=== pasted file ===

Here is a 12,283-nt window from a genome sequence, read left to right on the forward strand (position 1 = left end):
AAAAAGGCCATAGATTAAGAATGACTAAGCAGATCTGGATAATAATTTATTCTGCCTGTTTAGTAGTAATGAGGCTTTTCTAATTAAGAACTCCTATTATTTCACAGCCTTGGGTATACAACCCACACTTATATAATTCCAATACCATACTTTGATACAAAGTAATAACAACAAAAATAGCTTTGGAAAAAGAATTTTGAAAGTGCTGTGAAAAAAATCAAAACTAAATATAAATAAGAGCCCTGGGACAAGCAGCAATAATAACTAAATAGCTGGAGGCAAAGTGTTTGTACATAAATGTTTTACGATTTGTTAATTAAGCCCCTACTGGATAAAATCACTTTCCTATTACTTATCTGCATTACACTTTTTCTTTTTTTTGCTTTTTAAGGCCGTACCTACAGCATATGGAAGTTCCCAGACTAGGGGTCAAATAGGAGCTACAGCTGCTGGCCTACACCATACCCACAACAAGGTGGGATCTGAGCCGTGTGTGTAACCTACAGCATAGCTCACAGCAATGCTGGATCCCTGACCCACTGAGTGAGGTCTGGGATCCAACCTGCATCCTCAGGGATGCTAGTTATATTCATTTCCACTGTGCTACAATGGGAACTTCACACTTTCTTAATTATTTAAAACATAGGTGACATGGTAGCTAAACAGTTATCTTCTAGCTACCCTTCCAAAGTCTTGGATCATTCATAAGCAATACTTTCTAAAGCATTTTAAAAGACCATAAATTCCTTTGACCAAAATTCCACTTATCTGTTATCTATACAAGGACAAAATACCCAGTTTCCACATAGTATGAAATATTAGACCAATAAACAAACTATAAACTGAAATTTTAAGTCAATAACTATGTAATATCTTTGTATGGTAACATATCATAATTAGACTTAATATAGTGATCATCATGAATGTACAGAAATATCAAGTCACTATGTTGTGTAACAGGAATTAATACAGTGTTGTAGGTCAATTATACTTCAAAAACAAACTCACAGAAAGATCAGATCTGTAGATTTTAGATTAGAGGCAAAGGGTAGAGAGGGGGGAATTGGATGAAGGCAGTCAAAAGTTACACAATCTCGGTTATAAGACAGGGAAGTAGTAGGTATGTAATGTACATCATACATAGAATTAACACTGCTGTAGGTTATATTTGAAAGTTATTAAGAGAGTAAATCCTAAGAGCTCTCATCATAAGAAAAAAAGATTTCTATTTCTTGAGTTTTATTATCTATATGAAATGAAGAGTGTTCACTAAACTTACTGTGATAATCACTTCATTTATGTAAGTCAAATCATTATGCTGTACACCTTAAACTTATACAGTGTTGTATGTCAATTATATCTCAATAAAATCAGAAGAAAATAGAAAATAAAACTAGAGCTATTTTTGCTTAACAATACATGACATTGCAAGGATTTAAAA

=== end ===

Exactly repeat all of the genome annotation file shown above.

Here is a 12,283-nt window from a genome sequence, read left to right on the forward strand (position 1 = left end):
AAAAAGGCCATAGATTAAGAATGACTAAGCAGATCTGGATAATAATTTATTCTGCCTGTTTAGTAGTAATGAGGCTTTTCTAATTAAGAACTCCTATTATTTCACAGCCTTGGGTATACAACCCACACTTATATAATTCCAATACCATACTTTGATACAAAGTAATAACAACAAAAATAGCTTTGGAAAAAGAATTTTGAAAGTGCTGTGAAAAAAATCAAAACTAAATATAAATAAGAGCCCTGGGACAAGCAGCAATAATAACTAAATAGCTGGAGGCAAAGTGTTTGTACATAAATGTTTTACGATTTGTTAATTAAGCCCCTACTGGATAAAATCACTTTCCTATTACTTATCTGCATTACACTTTTTCTTTTTTTTGCTTTTTAAGGCCGTACCTACAGCATATGGAAGTTCCCAGACTAGGGGTCAAATAGGAGCTACAGCTGCTGGCCTACACCATACCCACAACAAGGTGGGATCTGAGCCGTGTGTGTAACCTACAGCATAGCTCACAGCAATGCTGGATCCCTGACCCACTGAGTGAGGTCTGGGATCCAACCTGCATCCTCAGGGATGCTAGTTATATTCATTTCCACTGTGCTACAATGGGAACTTCACACTTTCTTAATTATTTAAAACATAGGTGACATGGTAGCTAAACAGTTATCTTCTAGCTACCCTTCCAAAGTCTTGGATCATTCATAAGCAATACTTTCTAAAGCATTTTAAAAGACCATAAATTCCTTTGACCAAAATTCCACTTATCTGTTATCTATACAAGGACAAAATACCCAGTTTCCACATAGTATGAAATATTAGACCAATAAACAAACTATAAACTGAAATTTTAAGTCAATAACTATGTAATATCTTTGTATGGTAACATATCATAATTAGACTTAATATAGTGATCATCATGAATGTACAGAAATATCAAGTCACTATGTTGTGTAACAGGAATTAATACAGTGTTGTAGGTCAATTATACTTCAAAAACAAACTCACAGAAAGATCAGATCTGTAGATTTTAGATTAGAGGCAAAGGGTAGAGAGGGGGGAATTGGATGAAGGCAGTCAAAAGTTACACAATCTCGGTTATAAGACAGGGAAGTAGTAGGTATGTAATGTACATCATACATAGAATTAACACTGCTGTAGGTTATATTTGAAAGTTATTAAGAGAGTAAATCCTAAGAGCTCTCATCATAAGAAAAAAAGATTTCTATTTCTTGAGTTTTATTATCTATATGAAATGAAGAGTGTTCACTAAACTTACTGTGATAATCACTTCATTTATGTAAGTCAAATCATTATGCTGTACACCTTAAACTTATACAGTGTTGTATGTCAATTATATCTCAATAAAATCAGAAGAAAATAGAAAATAAAACTAGAGCTATTTTTGCTTAACAATACATGACATTGCAAGGATTTAAAA